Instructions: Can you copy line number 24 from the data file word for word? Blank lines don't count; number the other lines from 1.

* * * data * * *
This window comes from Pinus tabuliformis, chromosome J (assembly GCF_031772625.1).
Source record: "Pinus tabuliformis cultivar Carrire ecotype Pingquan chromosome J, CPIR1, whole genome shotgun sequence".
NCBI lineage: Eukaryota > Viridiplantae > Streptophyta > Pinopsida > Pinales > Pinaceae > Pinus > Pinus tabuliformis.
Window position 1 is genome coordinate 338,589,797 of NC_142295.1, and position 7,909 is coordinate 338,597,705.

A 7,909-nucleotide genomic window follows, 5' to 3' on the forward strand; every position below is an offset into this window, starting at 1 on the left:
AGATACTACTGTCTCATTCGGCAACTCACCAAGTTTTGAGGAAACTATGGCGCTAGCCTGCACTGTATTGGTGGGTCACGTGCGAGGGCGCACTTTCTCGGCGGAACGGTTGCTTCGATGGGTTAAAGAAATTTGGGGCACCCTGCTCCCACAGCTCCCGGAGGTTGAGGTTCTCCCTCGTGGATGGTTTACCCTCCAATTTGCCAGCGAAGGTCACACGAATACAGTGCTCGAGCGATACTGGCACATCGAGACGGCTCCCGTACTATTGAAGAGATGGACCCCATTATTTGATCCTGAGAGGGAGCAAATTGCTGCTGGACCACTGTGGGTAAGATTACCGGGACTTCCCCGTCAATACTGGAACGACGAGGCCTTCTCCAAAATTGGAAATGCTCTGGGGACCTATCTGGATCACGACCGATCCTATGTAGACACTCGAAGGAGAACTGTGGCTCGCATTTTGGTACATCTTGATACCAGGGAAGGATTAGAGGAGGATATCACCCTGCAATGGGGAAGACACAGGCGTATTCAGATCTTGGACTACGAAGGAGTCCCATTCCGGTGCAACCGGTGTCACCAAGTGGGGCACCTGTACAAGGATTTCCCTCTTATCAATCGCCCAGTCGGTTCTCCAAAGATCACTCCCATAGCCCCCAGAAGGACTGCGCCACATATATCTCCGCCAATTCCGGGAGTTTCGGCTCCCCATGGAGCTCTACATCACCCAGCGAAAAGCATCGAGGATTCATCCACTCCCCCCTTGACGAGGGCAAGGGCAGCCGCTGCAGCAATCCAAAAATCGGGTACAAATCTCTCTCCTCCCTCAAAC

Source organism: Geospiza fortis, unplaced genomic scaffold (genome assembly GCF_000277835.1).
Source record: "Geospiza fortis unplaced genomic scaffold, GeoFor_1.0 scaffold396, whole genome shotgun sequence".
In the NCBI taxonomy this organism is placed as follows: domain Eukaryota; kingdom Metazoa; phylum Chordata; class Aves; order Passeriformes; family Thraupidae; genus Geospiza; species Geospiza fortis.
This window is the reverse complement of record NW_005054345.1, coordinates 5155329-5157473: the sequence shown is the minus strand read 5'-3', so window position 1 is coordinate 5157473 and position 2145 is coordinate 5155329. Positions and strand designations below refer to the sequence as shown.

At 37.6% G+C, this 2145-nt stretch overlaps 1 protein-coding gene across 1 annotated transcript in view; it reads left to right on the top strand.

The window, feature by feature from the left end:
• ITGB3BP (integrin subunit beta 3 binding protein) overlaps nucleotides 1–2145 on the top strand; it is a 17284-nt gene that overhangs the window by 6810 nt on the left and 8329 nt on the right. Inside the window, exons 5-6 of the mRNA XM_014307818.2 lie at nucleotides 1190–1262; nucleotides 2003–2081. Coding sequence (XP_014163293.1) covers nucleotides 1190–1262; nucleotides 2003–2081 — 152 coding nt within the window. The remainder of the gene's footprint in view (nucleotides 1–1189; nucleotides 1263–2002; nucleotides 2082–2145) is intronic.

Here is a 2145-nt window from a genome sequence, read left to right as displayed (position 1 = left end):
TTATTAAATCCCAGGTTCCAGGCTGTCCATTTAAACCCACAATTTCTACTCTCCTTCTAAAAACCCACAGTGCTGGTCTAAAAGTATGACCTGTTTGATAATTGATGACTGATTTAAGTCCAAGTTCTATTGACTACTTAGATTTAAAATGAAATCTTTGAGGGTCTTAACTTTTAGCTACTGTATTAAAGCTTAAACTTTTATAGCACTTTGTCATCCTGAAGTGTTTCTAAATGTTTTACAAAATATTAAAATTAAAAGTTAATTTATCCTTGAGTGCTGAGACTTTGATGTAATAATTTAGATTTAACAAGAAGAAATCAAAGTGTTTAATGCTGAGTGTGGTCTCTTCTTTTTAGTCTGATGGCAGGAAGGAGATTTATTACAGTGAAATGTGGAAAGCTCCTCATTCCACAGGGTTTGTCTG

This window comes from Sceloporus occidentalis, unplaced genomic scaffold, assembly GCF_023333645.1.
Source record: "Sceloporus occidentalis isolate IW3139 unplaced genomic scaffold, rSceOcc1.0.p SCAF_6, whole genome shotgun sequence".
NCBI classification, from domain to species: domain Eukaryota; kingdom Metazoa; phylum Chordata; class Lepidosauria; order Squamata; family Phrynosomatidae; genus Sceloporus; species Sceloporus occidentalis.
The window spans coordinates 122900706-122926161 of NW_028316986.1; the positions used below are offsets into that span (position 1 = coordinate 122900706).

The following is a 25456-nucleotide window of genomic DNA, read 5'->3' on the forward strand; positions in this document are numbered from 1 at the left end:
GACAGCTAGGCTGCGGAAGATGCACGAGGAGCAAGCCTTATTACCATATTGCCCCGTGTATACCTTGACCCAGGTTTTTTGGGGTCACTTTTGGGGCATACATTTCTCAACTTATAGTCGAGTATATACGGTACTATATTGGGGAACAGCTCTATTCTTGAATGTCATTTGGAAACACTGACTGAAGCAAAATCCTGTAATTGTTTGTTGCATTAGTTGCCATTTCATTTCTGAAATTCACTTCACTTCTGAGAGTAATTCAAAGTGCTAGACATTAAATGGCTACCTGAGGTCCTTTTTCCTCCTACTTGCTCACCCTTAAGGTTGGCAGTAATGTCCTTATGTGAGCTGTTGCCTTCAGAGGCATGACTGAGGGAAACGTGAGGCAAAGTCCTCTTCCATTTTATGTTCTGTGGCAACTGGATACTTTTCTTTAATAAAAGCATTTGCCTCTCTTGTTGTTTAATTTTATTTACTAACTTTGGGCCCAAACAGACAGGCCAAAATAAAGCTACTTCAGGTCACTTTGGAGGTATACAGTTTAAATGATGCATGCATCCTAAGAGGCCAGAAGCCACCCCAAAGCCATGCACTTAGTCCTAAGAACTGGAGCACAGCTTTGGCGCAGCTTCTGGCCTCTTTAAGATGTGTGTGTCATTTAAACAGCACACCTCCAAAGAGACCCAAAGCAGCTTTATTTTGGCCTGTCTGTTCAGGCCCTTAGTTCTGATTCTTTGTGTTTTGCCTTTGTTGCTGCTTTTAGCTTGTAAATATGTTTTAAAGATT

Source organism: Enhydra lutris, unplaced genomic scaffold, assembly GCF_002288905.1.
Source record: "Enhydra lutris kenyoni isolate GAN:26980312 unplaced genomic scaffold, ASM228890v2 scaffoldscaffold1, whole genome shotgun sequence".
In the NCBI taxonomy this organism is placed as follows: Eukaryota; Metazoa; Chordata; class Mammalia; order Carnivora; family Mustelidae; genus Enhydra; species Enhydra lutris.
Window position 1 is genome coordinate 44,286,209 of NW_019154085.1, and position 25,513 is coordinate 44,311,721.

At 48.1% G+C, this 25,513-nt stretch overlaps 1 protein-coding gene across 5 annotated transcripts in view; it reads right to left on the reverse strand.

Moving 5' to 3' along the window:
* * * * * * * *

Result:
In the NCBI taxonomy this organism is placed as follows: Eukaryota; Metazoa; Chordata; class Mammalia; order Carnivora; family Mustelidae; genus Enhydra; species Enhydra lutris.